She said the parents she has worked with in the past have said that she makes learning fun for their children. "We have music and dance. We let them use their whole body," she said.

Mogee also said that she wants to give the parents and the little ones a sense of community as well.

"Even though they're little, they can still give," she said, adding she just spent two weeks in Rwanda and noted that a single box of crayons are like a pot of gold in parts of Africa. "Little ones can learn that even giving a box of crayons can be a huge gift."

Now that the Gilford Planning Board has given her and her husband site plan approval for an on-site outdoor playground, she is working to get the middle office at 401 Gilford Avenue (Rte. 11-A) ready.

Mogee said one of the reasons she picked Gilford was because she learned there is no full-day daycare. She said she had staggered programs for those who still only want a half-day of pre-school and daycare.

She is allowed a maximum of 25 children in her program with a minimum of three teachers. She said her two assistants are also pre-k teachers.

On Mondays, Wednesdays and Friday is one half-day program, while on Tuesdays and Thursdays there is another. In addition, there are full-day and half-day programs Monday through Friday.

Mogee said the town of Gilford has been wonderful to her. She said one of the librarians asked her to participate by reading to children during stay-time at the beach.

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Meredith Selectboard says yes to Japanese cherry tree in Hesky Park but no to significant memorial

MEREDITH — The Board of Selectmen this week approved the planting of a Japanese cherry tree in Hesky Park to mark the 110th anniversary of the Treaty of Portsmouth of 1905, ending the Russo-Japaese War, but significantly shrank the scale of the memorial.

Earlier this month Miller Lovett, a member of the design committee of the Greater Meredith Program. presented a sketch indicating that the tree would be planted along a path just north of where the spillway from Mill Falls empties into the lake. The tree, projected to reach a height of 30 feet with a canopy 30 feet around, would be the centerpiece of a flagstone patio with two rocks, one either side of the tree serving as resting places. An inscribed granite marker explaining the purpose of the memorial would be embedded in the patio.

Without taking a formal vote, the board expressed its unanimous approval of the project, but specified that a final plan, specifying the measurements of the patio and the two stones, be presented to the next meeting of the board this week. The tree is scheduled to be planted and the memorial dedicated at a ceremony on September 5, which will feature the ringing of church bells marking the day and hour the treaty was signed.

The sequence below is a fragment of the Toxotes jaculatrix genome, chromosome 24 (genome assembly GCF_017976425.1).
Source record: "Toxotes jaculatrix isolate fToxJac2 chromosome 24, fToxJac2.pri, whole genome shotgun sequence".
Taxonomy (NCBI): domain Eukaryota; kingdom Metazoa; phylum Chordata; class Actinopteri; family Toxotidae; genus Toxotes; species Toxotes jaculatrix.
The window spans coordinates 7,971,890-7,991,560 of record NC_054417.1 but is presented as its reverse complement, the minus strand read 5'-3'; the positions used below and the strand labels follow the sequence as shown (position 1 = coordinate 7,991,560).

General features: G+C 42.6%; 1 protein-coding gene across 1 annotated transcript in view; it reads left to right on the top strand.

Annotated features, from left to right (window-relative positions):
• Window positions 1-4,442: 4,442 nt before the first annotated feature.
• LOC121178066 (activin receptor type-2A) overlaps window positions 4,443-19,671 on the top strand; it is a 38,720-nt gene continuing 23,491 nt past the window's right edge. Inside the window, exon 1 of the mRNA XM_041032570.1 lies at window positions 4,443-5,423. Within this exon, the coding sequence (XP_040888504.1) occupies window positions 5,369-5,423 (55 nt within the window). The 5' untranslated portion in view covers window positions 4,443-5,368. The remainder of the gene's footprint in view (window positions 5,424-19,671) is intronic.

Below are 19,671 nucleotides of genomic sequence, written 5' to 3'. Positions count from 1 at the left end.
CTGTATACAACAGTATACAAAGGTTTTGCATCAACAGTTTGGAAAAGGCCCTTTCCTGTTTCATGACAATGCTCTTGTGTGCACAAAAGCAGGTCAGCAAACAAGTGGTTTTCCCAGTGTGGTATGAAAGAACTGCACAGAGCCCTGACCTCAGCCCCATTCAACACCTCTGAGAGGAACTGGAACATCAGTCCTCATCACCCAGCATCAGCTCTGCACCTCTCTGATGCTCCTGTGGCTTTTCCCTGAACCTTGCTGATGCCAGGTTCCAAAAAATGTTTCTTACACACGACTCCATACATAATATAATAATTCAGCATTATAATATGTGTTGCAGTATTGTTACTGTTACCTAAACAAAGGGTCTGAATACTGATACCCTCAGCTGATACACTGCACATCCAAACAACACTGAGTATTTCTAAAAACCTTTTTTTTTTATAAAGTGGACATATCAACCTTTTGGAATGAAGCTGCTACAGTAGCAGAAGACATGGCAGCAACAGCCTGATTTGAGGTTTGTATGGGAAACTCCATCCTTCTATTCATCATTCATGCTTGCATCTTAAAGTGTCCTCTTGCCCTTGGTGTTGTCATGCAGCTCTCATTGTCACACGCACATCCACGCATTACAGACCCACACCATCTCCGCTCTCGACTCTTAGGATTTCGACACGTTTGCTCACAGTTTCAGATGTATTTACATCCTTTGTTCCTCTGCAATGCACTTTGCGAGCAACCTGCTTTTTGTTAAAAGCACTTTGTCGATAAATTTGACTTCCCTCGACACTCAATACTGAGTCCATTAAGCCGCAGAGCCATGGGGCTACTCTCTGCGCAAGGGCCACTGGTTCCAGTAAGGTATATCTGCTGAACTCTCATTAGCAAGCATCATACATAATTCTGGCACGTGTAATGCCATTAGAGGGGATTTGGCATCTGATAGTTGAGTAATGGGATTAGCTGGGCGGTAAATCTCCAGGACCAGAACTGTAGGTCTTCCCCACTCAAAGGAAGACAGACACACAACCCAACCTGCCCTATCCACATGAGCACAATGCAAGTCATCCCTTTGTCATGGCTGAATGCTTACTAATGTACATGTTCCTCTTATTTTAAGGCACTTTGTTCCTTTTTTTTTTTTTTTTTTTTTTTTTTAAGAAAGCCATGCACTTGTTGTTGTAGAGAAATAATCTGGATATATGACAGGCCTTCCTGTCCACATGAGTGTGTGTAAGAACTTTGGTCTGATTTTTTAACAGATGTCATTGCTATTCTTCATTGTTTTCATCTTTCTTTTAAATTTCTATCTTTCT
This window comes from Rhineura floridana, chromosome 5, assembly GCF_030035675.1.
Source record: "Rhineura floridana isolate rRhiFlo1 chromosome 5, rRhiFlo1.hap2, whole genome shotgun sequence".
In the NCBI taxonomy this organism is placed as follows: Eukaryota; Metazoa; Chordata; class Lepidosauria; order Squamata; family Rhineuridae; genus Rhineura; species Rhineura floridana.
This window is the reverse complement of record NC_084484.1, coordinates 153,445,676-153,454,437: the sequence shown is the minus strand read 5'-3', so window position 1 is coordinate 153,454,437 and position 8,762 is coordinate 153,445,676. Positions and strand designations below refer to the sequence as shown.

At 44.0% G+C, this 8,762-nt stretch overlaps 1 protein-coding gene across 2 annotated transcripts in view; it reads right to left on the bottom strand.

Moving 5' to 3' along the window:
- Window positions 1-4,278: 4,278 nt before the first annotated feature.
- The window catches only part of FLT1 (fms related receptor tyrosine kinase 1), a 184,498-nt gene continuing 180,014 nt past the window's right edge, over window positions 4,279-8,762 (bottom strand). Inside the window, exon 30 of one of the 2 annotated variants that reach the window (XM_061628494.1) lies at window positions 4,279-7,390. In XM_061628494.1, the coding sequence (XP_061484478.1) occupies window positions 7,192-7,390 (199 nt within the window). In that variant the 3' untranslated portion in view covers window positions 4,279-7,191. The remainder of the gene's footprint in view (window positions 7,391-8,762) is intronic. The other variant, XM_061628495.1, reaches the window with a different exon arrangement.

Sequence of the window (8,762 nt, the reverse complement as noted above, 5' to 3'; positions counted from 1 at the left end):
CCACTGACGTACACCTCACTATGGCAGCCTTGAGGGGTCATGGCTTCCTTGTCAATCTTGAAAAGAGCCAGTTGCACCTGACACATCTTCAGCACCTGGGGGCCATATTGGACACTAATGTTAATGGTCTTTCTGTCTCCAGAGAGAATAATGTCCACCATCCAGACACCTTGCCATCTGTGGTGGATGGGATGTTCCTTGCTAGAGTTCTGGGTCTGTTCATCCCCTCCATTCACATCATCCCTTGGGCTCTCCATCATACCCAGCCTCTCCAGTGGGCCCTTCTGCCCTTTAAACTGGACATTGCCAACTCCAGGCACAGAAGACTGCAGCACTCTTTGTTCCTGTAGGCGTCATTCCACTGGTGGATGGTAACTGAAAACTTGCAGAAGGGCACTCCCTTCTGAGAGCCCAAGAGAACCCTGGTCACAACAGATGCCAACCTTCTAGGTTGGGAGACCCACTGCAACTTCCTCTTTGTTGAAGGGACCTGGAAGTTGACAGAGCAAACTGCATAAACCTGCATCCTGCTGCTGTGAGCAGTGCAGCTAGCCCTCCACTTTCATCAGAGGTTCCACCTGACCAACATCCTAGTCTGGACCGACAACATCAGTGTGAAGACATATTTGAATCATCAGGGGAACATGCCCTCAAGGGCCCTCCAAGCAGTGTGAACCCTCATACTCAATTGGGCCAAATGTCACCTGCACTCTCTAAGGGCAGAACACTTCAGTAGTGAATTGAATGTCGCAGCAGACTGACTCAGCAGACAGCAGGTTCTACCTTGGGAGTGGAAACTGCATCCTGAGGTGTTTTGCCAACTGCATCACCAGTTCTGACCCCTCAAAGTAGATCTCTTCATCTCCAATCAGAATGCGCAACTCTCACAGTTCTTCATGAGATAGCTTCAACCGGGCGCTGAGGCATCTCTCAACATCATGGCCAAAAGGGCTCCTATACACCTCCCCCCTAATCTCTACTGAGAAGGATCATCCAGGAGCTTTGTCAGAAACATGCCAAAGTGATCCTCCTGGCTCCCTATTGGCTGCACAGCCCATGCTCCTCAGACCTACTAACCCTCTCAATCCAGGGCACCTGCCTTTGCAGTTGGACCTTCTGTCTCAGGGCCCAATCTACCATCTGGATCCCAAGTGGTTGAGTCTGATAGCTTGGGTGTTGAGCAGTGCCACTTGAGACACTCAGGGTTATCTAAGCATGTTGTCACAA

The drawing, prepared by Christopher P. Williams, Architects, showed a triangular stone patio 24 feet across at its base along the pathway and nine-and-a-half feet to its peak where the tree would be planted. The Selectmen Boar of Selectmen balked at the size of the memorial and approved only the planting of the tree and placement of a plaque explaining its significance.

The Japanese-American Society of New Hampshire has chosen Meredith among other towns to receive a Japanese cherry tree to commemorate the occasion.The tree will be a descendant of those in Washington, which the Japanese government gave to the United States in 1912 in appreciation of its role in hosting the peace conference and assisting the treaty negotiations.

Komura Jutaro, the Japanese foreign minister who led his country's delegation in the treaty negotiations, worked on a farm in Meredith while studying law at Harvard.,The son of a samurai family, Komura mastered English as a schoolboy and was the most gifted student of his time at the forerunner of Tokyo University. As a student he persuaded the government to establish a scholarship program to enable students to study abroad and in 1875 was among the first group of 10 to come to America, where he enrolled at Harvard Law School.

During his three years of law school, Komura, who had always tended his uncle's farm during the growing season, did the same in Meredith, working on a farm that Lovett said has yet to be identified. Returning to Japan, Komura joined the foreign service, serving in China and Korea before being named ambassador to the United States in 1898 and foreign minister in 1901.
After the Treaty of Portsmouth was concluded, Komura bequeathed $10,000 to the state of New Hampshire to be put to charitable purposes. The Japanese Charitable Fund remains an active charity to this day.